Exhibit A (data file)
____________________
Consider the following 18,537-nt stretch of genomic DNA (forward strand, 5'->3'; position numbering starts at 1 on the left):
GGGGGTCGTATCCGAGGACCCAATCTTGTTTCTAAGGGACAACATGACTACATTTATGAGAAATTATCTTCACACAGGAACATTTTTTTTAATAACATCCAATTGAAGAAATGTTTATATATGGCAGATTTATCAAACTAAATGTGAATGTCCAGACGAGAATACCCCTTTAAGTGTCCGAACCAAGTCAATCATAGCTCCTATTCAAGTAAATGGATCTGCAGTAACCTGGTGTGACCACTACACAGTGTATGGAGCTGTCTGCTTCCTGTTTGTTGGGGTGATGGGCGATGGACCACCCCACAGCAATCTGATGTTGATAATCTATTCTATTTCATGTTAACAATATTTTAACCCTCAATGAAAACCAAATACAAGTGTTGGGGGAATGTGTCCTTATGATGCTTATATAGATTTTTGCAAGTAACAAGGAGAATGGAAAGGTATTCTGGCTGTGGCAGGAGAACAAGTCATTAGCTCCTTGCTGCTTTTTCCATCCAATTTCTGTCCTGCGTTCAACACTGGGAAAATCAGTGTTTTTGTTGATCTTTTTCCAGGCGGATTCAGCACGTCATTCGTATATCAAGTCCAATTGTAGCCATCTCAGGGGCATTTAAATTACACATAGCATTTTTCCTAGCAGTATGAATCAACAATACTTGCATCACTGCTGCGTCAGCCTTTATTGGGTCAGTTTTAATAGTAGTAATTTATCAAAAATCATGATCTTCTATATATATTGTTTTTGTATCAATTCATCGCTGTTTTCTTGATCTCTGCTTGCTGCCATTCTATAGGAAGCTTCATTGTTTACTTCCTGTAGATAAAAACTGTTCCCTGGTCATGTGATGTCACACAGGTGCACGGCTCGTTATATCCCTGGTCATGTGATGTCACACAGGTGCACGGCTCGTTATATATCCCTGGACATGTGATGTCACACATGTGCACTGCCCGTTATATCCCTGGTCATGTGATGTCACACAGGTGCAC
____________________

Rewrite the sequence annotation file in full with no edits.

Consider the following 18,537-nt stretch of genomic DNA (forward strand, 5'->3'; position numbering starts at 1 on the left):
GGGGGTCGTATCCGAGGACCCAATCTTGTTTCTAAGGGACAACATGACTACATTTATGAGAAATTATCTTCACACAGGAACATTTTTTTTAATAACATCCAATTGAAGAAATGTTTATATATGGCAGATTTATCAAACTAAATGTGAATGTCCAGACGAGAATACCCCTTTAAGTGTCCGAACCAAGTCAATCATAGCTCCTATTCAAGTAAATGGATCTGCAGTAACCTGGTGTGACCACTACACAGTGTATGGAGCTGTCTGCTTCCTGTTTGTTGGGGTGATGGGCGATGGACCACCCCACAGCAATCTGATGTTGATAATCTATTCTATTTCATGTTAACAATATTTTAACCCTCAATGAAAACCAAATACAAGTGTTGGGGGAATGTGTCCTTATGATGCTTATATAGATTTTTGCAAGTAACAAGGAGAATGGAAAGGTATTCTGGCTGTGGCAGGAGAACAAGTCATTAGCTCCTTGCTGCTTTTTCCATCCAATTTCTGTCCTGCGTTCAACACTGGGAAAATCAGTGTTTTTGTTGATCTTTTTCCAGGCGGATTCAGCACGTCATTCGTATATCAAGTCCAATTGTAGCCATCTCAGGGGCATTTAAATTACACATAGCATTTTTCCTAGCAGTATGAATCAACAATACTTGCATCACTGCTGCGTCAGCCTTTATTGGGTCAGTTTTAATAGTAGTAATTTATCAAAAATCATGATCTTCTATATATATTGTTTTTGTATCAATTCATCGCTGTTTTCTTGATCTCTGCTTGCTGCCATTCTATAGGAAGCTTCATTGTTTACTTCCTGTAGATAAAAACTGTTCCCTGGTCATGTGATGTCACACAGGTGCACGGCTCGTTATATCCCTGGTCATGTGATGTCACACAGGTGCACGGCTCGTTATATATCCCTGGACATGTGATGTCACACATGTGCACTGCCCGTTATATCCCTGGTCATGTGATGTCACACAGGTGCAC